What words come to mind when you hear that name? Disgusting. Despicable. Racist. Bigot. Gross. Diarrhea. Creep.
What about victim? I’ve heard it said in recent days, that even though Sterling is all of those first few words, he is also a victim. That as reprehensible as his opinions are, he still had a private conversation unfairly shared to the public, which resulted in him losing the one thing he reportedly loves more than anything else: The Clippers. I’ve also heard it said (by Mark Cuban, among others) that banning Sterling from the NBA sets a possibly dangerous precedent. Hmmm …
While I get that by law Sterling is a victim here, I tend to not care. As somebody who is an active despiser of the NSA, and its invasion of personal liberties, I really should care more that Sterling’s privacy was violated. But guess what: I don’t care at all. He is, by all accounts, an awful man, surpassed in awfulness by very few (e.g. Jerry Sandusky). Simple as that. Take twenty minutes to google his past exploits (start here or the fifty other viable options), and you will likely come away thinking basically the same thing.
The precedent, however, is something entirely different. When I heard that Adam Silver came down on Sterling with nuclear-like impunity, I was, like many people, proud that a seemingly evil man was given what he appears to deserve. Good had conquered evil. Equality and humanity had ousted inequality and inhumanity. But after thinking about it some more, I was nervous by what this may mean in the future.
If one’s private views are grounds for complete banishment from a league, what kinds of doors does this open? My nervousness initially stemmed from two things. One, I consider myself a student of history. In history, we’ve learned in the legal courts (among other places) that precedents can set the stage for unsavory and sometimes unjust rulings. While the motives behind the Sterling banishment were praiseworthy, what happens if later on they are not? Two, as a Utah Jazz fan, I was worried what this might mean if there ever comes a time when the league has a want to move the Jazz out of Utah. If the league can force an NBA owner to sell his team for his private views, on what other grounds can they force the sell of a team?
Admittedly, all these concerns were still small, since this whole Sterling situation does appear to be wholly unique. A crazy (emphasis on the CRAZY) old bigot, who has clearly lost his mind, made an incredibly senile recounting of plantation politics to his half-black girlfriend, with an ominous recorder apparently tuned in. In today’s day and age, such egregious views are held by so few, and even less by those in the public eye. This is surely an isolated incident, I decided.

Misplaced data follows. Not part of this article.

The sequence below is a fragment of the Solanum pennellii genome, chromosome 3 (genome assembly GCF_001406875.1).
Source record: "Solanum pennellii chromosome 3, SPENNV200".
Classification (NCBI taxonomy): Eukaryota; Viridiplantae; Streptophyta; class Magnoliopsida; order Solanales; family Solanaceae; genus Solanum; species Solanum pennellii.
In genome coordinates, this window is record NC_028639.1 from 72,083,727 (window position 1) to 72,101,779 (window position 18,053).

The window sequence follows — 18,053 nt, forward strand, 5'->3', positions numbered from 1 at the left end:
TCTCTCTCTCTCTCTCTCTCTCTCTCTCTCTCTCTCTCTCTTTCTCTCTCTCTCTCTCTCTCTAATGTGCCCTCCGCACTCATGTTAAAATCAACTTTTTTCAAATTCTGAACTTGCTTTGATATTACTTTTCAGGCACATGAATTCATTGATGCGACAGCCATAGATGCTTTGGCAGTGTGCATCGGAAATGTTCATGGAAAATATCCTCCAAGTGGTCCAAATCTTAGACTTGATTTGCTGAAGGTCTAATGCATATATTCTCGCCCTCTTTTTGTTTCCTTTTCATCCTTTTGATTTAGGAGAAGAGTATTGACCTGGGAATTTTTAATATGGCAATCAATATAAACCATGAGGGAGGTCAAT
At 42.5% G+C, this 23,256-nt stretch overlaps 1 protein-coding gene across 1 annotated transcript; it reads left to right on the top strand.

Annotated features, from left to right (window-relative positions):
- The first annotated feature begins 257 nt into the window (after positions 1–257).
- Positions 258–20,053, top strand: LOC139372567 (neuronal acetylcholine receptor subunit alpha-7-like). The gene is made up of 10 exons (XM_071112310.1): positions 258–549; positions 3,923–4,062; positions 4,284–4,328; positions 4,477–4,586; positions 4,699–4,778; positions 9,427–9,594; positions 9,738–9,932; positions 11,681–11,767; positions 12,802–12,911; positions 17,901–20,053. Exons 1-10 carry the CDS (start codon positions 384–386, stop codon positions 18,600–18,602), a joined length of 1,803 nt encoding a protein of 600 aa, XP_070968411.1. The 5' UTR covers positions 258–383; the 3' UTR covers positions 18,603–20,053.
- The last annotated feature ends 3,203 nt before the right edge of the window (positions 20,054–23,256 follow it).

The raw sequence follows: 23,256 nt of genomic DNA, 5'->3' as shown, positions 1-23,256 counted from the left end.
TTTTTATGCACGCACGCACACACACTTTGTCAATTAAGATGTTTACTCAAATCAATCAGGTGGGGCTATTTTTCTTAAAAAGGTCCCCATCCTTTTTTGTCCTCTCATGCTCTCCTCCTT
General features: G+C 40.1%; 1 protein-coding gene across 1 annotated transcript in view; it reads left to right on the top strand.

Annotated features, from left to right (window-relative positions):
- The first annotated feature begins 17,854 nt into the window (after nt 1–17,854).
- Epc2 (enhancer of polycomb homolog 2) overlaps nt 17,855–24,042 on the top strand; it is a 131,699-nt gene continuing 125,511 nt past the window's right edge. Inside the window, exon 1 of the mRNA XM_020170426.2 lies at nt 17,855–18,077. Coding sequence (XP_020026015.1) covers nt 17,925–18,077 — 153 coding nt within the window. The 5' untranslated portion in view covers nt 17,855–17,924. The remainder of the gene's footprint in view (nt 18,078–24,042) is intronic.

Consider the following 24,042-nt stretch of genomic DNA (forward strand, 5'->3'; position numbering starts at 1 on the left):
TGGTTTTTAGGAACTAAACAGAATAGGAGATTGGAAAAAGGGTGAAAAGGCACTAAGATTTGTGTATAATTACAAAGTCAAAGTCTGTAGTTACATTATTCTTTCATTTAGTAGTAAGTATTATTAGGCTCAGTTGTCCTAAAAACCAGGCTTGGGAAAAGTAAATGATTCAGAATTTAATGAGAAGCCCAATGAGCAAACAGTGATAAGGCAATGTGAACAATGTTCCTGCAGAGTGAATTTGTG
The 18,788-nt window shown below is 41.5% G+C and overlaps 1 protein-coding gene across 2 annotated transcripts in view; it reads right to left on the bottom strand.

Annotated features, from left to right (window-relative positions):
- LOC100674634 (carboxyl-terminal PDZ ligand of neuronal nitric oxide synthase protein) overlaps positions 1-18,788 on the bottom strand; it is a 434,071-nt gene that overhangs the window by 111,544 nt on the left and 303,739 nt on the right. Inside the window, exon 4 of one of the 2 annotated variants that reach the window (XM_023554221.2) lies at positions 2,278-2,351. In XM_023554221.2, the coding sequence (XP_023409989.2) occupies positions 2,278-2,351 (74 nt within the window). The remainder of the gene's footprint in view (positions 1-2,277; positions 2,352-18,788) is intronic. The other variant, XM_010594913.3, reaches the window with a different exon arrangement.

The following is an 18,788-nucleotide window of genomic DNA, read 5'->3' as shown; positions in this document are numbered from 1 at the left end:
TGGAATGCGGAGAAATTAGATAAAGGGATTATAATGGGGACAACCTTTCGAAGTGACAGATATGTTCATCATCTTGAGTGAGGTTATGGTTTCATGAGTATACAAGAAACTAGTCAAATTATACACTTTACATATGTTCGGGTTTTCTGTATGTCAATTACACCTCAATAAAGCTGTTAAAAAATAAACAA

But then I came across this. Jay-Z, a former Brooklyn Nets stakeholder, and current scout to NBA superstar Kevin Durant (among others), went to a Brooklyn Nets game, wearing an enormous Five Percent Nation necklace.
Five Percent Nation, in case you are unaware (or refuse to go the link), is a group which (among other things) believes that white people are the devil. If that sounds racist to you, it’s because it clearly is. This group is roughly the black equivalent of the modern-day Klu Klux Klan (emphasis on modern-day; as in the group that no longer murders, but rather infects susceptible people with their disgusting ideologies). And yet there was Jay-Z, wearing a giant Five Percent necklace, in public. And not just in public, but at an NBA basketball game. What’s more, NBA superstar, and New York Knickerbocker, Carmelo Anthony has been seen wearing his own gaudy Five Percent necklace.
Back to that precedent I was referring to earlier. I’m not going to sit here and pretend that Sterling’s abhorrent comments are the same thing as a ridiculous piece of jewelry, but it’s also not a stretch to compare the two. I understand that the forms of racism that blacks have endured are much (MUCH!) more serious than any persecution whites have been subject to. Please do not diminish how much I believe this to be unequivocally true.
But at what point is racism simply racism, and at what point do we set aside the historical anecdotes of a time long gone, and focus on the here and now? Is their an expiration date on cultural affirmative action? Are we headed towards a future in which white people will endure a flipped script, where they are actively oppressed in sports (and elsewhere)? (I genuinely don’t know, but I, like many white people I know, wonder about this sometimes.)